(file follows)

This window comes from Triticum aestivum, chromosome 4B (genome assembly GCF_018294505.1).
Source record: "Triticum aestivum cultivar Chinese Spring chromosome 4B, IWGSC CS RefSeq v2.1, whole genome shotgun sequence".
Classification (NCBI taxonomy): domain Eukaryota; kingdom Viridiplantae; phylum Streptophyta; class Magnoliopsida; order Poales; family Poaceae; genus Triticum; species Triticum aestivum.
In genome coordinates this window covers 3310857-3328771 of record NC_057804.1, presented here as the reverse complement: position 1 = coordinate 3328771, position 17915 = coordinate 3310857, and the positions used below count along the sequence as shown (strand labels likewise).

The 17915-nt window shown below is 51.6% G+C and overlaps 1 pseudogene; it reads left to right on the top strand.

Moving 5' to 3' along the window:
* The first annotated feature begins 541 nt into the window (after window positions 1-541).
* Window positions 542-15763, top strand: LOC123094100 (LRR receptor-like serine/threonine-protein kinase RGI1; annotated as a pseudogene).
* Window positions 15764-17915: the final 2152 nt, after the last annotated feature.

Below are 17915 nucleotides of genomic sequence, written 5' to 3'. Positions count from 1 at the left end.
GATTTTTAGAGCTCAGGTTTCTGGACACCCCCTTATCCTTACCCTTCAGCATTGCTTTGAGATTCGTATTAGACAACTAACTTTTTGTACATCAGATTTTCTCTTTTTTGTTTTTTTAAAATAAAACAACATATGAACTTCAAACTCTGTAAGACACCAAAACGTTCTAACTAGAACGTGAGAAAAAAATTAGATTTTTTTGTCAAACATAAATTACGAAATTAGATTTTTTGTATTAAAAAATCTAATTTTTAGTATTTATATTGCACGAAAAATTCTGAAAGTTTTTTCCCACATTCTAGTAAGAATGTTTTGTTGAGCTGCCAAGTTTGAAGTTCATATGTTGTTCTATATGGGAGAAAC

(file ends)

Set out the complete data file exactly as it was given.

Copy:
This window comes from Triticum aestivum, chromosome 4B (genome assembly GCF_018294505.1).
Source record: "Triticum aestivum cultivar Chinese Spring chromosome 4B, IWGSC CS RefSeq v2.1, whole genome shotgun sequence".
Classification (NCBI taxonomy): domain Eukaryota; kingdom Viridiplantae; phylum Streptophyta; class Magnoliopsida; order Poales; family Poaceae; genus Triticum; species Triticum aestivum.
In genome coordinates this window covers 3310857-3328771 of record NC_057804.1, presented here as the reverse complement: position 1 = coordinate 3328771, position 17915 = coordinate 3310857, and the positions used below count along the sequence as shown (strand labels likewise).

The 17915-nt window shown below is 51.6% G+C and overlaps 1 pseudogene; it reads left to right on the top strand.

Moving 5' to 3' along the window:
* The first annotated feature begins 541 nt into the window (after window positions 1-541).
* Window positions 542-15763, top strand: LOC123094100 (LRR receptor-like serine/threonine-protein kinase RGI1; annotated as a pseudogene).
* Window positions 15764-17915: the final 2152 nt, after the last annotated feature.

Below are 17915 nucleotides of genomic sequence, written 5' to 3'. Positions count from 1 at the left end.
GATTTTTAGAGCTCAGGTTTCTGGACACCCCCTTATCCTTACCCTTCAGCATTGCTTTGAGATTCGTATTAGACAACTAACTTTTTGTACATCAGATTTTCTCTTTTTTGTTTTTTTAAAATAAAACAACATATGAACTTCAAACTCTGTAAGACACCAAAACGTTCTAACTAGAACGTGAGAAAAAAATTAGATTTTTTTGTCAAACATAAATTACGAAATTAGATTTTTTGTATTAAAAAATCTAATTTTTAGTATTTATATTGCACGAAAAATTCTGAAAGTTTTTTCCCACATTCTAGTAAGAATGTTTTGTTGAGCTGCCAAGTTTGAAGTTCATATGTTGTTCTATATGGGAGAAAC